Forbidden Fruit of the Baobab Tree

Forbidden Fruit of the Baobab Tree September 28, 2016
I ate baobab before it was cool.

We moved to Bouroum Bouroum when I was around five, a little village with what seemed to me an absolutely huge missionary compound, with three houses and a massive flat concrete foundation in the middle where the first missionary house stood. The compound was like an adventure playground with bugs the colour of rubies, beetles that seemed to be stuck together, trees that looked like they were on fire with their beautiful orange flowers, bats flying between the trees, wasps as big as mice, trees just asking to be climbed, everything was all so new and wonderful.

I wanted to explore everything and go everywhere. But I was told that danger was everywhere, that I couldn’t do what I wanted to do without something bad happening. Evil was at every corner of the compound after all, just outside the pathetic wall, the demons were swarming. It was inevitable that something bad would happen wasn’t it? The demons could get inside the walls of the christian compound if you let them in, with those evil acts, like disobeying your parents.

Don’t climb the trees, my parents told me, you will fall and hurt yourself. And you shouldn’t eat the baobab fruit, you will get sick because it is dirty.

I had not yet been fully instilled with the fear of disobeying my parents. They did try to make me afraid and they did succeed at times, but when I thought they wouldn’t find out, I did break the rules and tried things out for myself, not taking what people say as gospel. A character trait that I am very proud of, a trait that people tired to snuff out of me and did for a long time.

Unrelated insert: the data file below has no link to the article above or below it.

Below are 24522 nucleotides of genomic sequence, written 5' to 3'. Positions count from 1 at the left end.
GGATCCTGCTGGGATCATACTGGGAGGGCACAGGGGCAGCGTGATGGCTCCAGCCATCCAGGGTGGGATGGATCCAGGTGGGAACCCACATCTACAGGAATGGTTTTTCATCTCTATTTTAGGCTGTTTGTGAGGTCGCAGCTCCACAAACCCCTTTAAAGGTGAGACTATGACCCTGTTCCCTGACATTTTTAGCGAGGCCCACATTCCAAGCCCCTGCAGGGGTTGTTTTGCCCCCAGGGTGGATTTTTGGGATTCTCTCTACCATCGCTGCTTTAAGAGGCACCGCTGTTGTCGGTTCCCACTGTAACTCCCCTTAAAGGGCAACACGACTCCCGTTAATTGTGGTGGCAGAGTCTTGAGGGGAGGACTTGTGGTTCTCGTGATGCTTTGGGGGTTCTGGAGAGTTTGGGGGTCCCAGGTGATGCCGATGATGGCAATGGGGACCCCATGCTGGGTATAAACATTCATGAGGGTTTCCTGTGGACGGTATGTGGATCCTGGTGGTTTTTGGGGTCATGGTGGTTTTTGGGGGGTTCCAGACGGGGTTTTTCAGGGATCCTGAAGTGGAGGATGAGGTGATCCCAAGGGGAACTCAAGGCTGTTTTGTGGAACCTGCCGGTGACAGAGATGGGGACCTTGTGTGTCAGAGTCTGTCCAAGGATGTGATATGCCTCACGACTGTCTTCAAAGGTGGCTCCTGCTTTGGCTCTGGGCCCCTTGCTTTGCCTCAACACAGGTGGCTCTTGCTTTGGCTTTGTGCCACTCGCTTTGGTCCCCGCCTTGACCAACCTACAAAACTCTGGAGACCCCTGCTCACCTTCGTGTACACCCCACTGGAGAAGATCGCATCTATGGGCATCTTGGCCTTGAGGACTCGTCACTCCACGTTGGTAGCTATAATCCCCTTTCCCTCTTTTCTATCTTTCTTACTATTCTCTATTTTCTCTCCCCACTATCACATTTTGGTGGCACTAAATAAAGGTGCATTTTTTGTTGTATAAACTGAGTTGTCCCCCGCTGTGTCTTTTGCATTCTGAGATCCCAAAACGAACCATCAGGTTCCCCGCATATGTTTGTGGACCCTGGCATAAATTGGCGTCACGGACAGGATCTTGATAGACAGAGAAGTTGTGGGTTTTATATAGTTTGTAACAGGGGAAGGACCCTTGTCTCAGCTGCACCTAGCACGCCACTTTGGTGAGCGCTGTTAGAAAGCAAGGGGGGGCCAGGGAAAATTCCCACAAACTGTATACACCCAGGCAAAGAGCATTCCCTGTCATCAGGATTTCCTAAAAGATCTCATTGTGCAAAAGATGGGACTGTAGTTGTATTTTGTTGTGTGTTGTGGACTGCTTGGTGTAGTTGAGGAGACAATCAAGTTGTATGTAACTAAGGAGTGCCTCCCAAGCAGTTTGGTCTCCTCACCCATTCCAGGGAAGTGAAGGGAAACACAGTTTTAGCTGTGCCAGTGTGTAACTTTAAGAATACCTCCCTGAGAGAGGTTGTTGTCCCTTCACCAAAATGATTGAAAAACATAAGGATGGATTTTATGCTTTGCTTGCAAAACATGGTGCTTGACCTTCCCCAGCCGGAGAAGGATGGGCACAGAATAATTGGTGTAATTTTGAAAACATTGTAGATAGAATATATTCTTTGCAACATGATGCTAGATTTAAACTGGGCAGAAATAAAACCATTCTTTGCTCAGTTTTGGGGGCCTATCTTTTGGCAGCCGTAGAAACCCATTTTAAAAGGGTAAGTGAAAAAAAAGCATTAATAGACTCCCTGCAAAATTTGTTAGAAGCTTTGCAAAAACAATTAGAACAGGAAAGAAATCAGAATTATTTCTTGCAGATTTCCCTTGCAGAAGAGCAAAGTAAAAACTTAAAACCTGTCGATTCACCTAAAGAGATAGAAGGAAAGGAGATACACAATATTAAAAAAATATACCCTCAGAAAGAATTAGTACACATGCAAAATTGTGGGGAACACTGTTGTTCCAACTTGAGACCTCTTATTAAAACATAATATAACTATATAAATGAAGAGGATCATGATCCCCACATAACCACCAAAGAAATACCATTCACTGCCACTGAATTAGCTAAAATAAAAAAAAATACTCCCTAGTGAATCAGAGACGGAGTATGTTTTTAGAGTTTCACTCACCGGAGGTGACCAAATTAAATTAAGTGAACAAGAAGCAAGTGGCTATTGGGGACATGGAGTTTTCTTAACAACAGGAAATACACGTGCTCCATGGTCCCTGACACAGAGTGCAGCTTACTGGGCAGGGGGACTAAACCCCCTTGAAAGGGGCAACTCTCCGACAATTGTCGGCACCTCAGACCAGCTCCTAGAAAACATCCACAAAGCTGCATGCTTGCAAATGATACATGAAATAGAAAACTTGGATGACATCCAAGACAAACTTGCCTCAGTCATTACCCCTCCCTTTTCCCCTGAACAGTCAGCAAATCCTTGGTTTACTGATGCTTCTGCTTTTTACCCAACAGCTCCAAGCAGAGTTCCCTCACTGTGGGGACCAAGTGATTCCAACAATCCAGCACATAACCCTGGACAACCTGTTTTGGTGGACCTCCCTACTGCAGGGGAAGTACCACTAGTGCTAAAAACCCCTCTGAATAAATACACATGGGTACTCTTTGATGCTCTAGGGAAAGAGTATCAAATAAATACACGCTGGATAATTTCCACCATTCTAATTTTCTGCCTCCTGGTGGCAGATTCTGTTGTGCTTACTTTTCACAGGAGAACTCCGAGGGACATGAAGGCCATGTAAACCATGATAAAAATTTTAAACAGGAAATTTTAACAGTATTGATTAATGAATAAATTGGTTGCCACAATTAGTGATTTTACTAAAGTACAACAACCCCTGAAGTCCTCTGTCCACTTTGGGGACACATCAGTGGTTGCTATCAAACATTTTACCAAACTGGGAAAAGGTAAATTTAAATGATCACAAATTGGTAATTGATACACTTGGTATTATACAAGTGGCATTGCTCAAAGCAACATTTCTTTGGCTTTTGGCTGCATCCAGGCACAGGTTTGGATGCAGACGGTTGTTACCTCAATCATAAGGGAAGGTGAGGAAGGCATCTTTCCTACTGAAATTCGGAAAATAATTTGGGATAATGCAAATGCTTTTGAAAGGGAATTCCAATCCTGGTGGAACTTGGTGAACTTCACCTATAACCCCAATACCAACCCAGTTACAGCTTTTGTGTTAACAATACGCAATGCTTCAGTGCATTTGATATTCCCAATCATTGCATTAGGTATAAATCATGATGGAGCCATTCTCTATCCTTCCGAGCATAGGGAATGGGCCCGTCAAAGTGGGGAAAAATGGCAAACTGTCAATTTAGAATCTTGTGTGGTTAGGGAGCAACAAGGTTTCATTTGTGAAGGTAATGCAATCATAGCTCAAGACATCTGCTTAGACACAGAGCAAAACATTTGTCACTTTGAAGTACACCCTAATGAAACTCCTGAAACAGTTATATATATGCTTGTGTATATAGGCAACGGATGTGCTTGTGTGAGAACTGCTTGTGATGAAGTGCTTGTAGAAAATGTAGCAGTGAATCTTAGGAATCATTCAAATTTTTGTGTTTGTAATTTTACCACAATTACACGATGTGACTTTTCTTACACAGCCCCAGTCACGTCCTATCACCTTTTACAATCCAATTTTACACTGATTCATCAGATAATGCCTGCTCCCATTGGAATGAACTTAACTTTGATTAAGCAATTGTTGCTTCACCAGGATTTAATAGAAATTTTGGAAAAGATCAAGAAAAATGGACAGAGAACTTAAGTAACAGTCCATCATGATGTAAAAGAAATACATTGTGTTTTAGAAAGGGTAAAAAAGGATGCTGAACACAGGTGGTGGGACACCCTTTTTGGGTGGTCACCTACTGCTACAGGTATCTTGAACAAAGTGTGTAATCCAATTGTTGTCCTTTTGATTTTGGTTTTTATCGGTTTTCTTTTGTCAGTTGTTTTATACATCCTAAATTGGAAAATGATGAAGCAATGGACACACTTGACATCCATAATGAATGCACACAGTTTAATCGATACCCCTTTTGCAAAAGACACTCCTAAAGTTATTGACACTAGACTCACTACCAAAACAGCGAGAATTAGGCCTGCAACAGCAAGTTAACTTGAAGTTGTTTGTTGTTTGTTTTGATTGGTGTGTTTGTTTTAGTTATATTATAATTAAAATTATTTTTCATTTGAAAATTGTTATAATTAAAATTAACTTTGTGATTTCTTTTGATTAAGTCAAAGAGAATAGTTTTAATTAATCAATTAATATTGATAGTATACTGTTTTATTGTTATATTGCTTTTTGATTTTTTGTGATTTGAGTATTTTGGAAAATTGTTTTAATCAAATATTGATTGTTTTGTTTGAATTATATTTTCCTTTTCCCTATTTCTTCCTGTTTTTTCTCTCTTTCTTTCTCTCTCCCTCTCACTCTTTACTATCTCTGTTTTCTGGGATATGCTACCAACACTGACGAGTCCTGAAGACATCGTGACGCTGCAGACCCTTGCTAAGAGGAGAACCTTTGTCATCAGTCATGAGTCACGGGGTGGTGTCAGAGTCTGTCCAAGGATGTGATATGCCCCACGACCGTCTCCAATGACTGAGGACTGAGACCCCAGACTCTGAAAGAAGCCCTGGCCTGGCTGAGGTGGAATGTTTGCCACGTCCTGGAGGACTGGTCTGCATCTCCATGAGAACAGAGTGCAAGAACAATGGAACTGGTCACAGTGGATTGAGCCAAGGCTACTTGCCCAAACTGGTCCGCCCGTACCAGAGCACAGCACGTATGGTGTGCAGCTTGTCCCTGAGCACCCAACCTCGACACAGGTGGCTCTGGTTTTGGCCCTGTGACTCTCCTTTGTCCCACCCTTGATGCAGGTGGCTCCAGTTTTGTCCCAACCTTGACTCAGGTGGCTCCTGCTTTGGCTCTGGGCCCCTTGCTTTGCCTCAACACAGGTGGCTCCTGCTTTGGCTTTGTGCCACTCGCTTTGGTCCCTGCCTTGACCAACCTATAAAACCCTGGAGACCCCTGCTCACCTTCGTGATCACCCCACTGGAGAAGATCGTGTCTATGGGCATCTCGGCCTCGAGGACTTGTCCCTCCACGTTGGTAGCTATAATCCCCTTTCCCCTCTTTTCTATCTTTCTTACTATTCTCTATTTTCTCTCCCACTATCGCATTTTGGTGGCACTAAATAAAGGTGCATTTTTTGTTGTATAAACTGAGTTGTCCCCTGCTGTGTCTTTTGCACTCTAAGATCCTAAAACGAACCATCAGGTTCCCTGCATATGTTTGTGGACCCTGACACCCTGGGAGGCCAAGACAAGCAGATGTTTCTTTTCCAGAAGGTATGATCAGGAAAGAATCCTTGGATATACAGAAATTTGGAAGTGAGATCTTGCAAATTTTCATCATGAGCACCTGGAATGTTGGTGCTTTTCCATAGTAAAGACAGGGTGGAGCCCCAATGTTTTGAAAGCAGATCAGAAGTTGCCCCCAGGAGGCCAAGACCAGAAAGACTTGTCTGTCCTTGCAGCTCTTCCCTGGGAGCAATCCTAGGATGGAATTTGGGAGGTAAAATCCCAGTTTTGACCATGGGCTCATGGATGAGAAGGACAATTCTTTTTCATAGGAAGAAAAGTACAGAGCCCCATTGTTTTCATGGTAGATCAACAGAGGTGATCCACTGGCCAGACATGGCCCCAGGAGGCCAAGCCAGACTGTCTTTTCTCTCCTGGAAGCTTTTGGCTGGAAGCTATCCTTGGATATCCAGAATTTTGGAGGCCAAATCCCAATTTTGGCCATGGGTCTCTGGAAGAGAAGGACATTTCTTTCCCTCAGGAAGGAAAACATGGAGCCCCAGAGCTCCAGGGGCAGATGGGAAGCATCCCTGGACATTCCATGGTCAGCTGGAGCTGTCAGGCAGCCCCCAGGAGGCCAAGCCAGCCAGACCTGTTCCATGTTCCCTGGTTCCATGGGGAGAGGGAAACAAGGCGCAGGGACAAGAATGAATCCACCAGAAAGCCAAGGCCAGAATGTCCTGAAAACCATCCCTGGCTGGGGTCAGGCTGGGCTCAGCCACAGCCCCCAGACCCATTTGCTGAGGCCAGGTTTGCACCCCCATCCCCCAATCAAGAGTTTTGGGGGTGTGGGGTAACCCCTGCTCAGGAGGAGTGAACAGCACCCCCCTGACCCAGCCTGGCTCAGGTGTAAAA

It wasn’t snuffed out then! I climbed the trees and I ate the weird fruit. The baobab trees were the most difficult to climb, their branches weren’t low enough to get an initial grab at times and their bark was so smooth. But there was always a way! The lower branches were somewhat accessible and once I got to the fruit, I remember cracking open the nut and pulling out the weird white chunks from the stringy like pith. It did sometimes give me a stomach ache if I ate far too much, but it felt wonderful to be able to pick my own snack from the trees in the garden, eating things I was told not to eat.

But, I suppose some would say that, like Eve in the garden of Eden, I was penalised for exploring and trying something new, something that didn’t seem wrong but others said it was wrong. I fell from a tree once, I fell six foot and landed on my head. The world went black and it buzzed. When I awoke after a few seconds of no longer being in the world, I was confused and tired. The concussion did not last for long, I was lucky not to be penalised with anything worse, like the pain of childbirth… oh wait that could still happen.

During the times that I tested the water and bent the rules a bit, they were probably the most fun that I had. There was an adventurer in me then. An adventurer that has been forgotten amongst the ingrained fear and the religious mud slinging. I miss that adventurer.

When I look back at those days of climbing the baobab and secretly eating the fruit in my den, built at the end of the garden, I am envious of that little girl, who was resilient in the face of disapproval. Resilient in the face of people who had a different way of thinking and tried to convince me that I was wrong. I am regaining that resilience now but it was lost for so long.

If only I could go find a baobab tree and perhaps climb it, or simply just sit by it, the thought makes me smile, the memories of a childhood well spent, trying the new and swinging from the trees.

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